. The evidence for this split is that all Sinitic languages apart from the Min group can be fit into the structure of the ''Qieyun'', a 7th-century rime dictionary. However, this view is not universally accepted.


Relationships between groups

Jerry Norman classified the traditional seven dialect groups into three larger groups: Northern (Mandarin), Central (Wu, Gan, and Xiang) and Southern (Hakka, Yue, and Min). He argued that the Southern Group is derived from a standard used in the Yangtze valley during the Han dynasty (206 BC – 220 AD), which he called Old Southern Chinese, while the Central group was transitional between the Northern and Southern groups. Some dialect boundaries, such as between Wu and Min, are particularly abrupt, while others, such as between Mandarin and Xiang or between Min and Hakka, are much less clearly defined. Scholars account for the transitional nature of the central varieties in terms of wave models. Iwata argues that innovations have been transmitted from the north across the Huai River to the Lower Yangtze Mandarin area and from there southeast to the Wu area and westwards along the Yangtze River valley and thence to southwestern areas, leaving the hills of the southeast largely untouched.


A quantitative study

A 2007 study compared fifteen major urban dialects on the objective criteria of lexical similarity and regularity of sound correspondences, and subjective criteria of intelligibility and similarity. Most of these criteria show a top-level split with Northern, New Xiang, and Gan Chinese, Gan in one group and Min Chinese, Min (samples at Fuzhou, Xiamen, Chaozhou), Hakka Chinese, Hakka, and Yue Chinese, Yue in the other group. The exception was phonological regularity, where the one Gan dialect (Nanchang Gan) was in the Southern group and very close to Meixian dialect, Meixian Hakka, and the deepest phonological difference was between Wenzhounese (the southernmost Wu dialect) and all other dialects. The study did not find clear splits within the Northern and Central areas: * Changsha (New Xiang) was always within the Mandarin group. No Old Xiang dialect was in the sample. * Taiyuan (Jin Chinese, Jin or Shanxi) and Hankou (Wuhan, Hubei) were subjectively perceived as relatively different from other Northern dialects but were very close in mutual intelligibility. Objectively, Taiyuan had substantial phonological divergence but little lexical divergence. * Chengdu (Sichuan) was somewhat divergent lexically but very little on the other measures. The two Wu dialects (Wenzhou and Suzhou) occupied an intermediate position, closer to the Northern/New Xiang/Gan group in lexical similarity and strongly closer in subjective intelligibility but closer to Min/Hakka/Yue in phonological regularity and subjective similarity, except that Wenzhou was farthest from all other dialects in phonological regularity. The two Wu dialects were close to each other in lexical similarity and subjective similarity but not in mutual intelligibility, where Suzhou was actually closer to Northern/Xiang/Gan than to Wenzhou. In the Southern subgroup, Hakka and Yue grouped closely together on the three lexical and subjective measures but not in phonological regularity. The Min dialects showed high divergence, with Min Fuzhou (Eastern Min) grouped only weakly with the Southern Min dialects of Amoy dialect, Xiamen and Teochew dialect, Chaozhou on the two objective criteria and was actually slightly closer to Hakka and Yue on the subjective criteria.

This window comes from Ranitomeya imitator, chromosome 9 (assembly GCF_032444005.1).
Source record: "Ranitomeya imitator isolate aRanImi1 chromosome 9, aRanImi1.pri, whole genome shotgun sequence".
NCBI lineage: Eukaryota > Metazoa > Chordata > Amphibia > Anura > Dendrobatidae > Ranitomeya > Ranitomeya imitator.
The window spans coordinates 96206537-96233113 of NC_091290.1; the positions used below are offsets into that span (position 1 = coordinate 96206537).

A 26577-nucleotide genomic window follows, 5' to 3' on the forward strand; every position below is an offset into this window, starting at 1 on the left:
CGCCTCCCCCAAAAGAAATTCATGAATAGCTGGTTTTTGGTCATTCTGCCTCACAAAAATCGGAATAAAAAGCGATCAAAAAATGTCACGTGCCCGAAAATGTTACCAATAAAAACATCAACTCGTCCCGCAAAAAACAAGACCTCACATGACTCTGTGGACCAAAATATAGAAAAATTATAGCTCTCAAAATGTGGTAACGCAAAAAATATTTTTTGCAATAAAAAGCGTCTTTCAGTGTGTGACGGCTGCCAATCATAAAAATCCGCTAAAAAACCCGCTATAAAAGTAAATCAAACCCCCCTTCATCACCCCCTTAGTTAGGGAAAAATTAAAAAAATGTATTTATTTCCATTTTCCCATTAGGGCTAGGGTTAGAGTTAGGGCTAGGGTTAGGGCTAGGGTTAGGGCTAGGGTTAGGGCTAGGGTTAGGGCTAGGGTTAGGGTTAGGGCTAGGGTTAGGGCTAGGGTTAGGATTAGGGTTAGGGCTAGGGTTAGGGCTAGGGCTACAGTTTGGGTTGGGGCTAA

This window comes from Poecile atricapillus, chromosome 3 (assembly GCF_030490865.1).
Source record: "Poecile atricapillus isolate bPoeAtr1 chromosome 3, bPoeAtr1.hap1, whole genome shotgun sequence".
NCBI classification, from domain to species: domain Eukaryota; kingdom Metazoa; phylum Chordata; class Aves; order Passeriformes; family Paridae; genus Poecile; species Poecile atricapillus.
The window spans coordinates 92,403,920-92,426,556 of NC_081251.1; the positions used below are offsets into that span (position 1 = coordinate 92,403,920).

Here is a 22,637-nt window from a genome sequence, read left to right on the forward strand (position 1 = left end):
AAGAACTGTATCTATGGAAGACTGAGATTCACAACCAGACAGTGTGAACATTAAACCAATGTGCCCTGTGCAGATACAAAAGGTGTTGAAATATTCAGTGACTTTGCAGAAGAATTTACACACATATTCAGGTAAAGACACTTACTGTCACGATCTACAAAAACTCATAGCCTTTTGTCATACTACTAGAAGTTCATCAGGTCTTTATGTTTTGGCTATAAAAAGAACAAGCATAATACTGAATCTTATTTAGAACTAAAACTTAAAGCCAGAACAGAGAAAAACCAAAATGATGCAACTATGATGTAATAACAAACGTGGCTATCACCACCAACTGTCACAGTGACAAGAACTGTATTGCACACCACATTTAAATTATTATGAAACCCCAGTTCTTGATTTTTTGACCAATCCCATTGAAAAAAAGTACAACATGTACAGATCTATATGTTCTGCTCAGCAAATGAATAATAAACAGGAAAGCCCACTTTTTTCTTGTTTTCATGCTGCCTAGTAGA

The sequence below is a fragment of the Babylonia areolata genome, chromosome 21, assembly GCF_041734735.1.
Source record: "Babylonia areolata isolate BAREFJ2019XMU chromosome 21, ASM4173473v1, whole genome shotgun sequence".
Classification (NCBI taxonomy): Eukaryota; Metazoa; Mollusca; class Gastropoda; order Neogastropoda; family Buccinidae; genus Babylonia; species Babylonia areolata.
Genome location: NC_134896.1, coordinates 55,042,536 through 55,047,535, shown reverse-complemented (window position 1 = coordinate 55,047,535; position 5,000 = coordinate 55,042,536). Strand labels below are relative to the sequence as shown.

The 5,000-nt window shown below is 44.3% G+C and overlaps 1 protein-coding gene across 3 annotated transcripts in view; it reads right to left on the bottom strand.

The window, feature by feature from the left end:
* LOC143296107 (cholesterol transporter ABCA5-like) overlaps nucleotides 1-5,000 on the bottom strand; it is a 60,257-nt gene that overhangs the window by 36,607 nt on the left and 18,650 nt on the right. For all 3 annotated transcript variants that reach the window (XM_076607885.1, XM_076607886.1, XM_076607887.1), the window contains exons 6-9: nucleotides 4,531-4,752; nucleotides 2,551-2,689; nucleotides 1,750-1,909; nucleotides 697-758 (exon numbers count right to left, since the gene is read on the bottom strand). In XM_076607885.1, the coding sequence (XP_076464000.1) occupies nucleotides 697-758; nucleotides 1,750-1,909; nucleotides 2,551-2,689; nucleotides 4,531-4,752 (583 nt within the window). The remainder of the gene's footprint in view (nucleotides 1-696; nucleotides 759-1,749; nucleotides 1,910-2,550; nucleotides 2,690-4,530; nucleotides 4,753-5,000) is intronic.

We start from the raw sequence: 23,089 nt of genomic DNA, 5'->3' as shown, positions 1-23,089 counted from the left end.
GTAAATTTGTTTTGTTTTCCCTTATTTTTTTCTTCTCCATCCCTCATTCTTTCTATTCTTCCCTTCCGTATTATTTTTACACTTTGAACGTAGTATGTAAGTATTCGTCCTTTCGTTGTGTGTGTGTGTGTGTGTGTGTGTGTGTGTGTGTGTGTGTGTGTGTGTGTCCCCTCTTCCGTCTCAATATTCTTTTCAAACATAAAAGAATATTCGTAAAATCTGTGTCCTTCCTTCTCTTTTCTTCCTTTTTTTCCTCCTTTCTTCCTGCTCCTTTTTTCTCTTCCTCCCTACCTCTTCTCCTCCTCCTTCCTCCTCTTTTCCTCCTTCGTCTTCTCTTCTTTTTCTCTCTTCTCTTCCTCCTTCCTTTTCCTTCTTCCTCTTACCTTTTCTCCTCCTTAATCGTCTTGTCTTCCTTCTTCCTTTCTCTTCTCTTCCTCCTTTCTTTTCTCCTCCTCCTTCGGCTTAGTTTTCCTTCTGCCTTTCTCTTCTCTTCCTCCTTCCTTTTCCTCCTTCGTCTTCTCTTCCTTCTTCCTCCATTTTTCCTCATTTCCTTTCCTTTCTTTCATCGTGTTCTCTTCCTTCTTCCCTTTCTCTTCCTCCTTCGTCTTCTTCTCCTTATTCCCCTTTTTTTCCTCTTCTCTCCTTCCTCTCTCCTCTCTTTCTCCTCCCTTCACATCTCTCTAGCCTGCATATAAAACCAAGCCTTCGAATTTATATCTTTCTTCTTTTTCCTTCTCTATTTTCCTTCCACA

Explanatory notes


References


Citations

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Works cited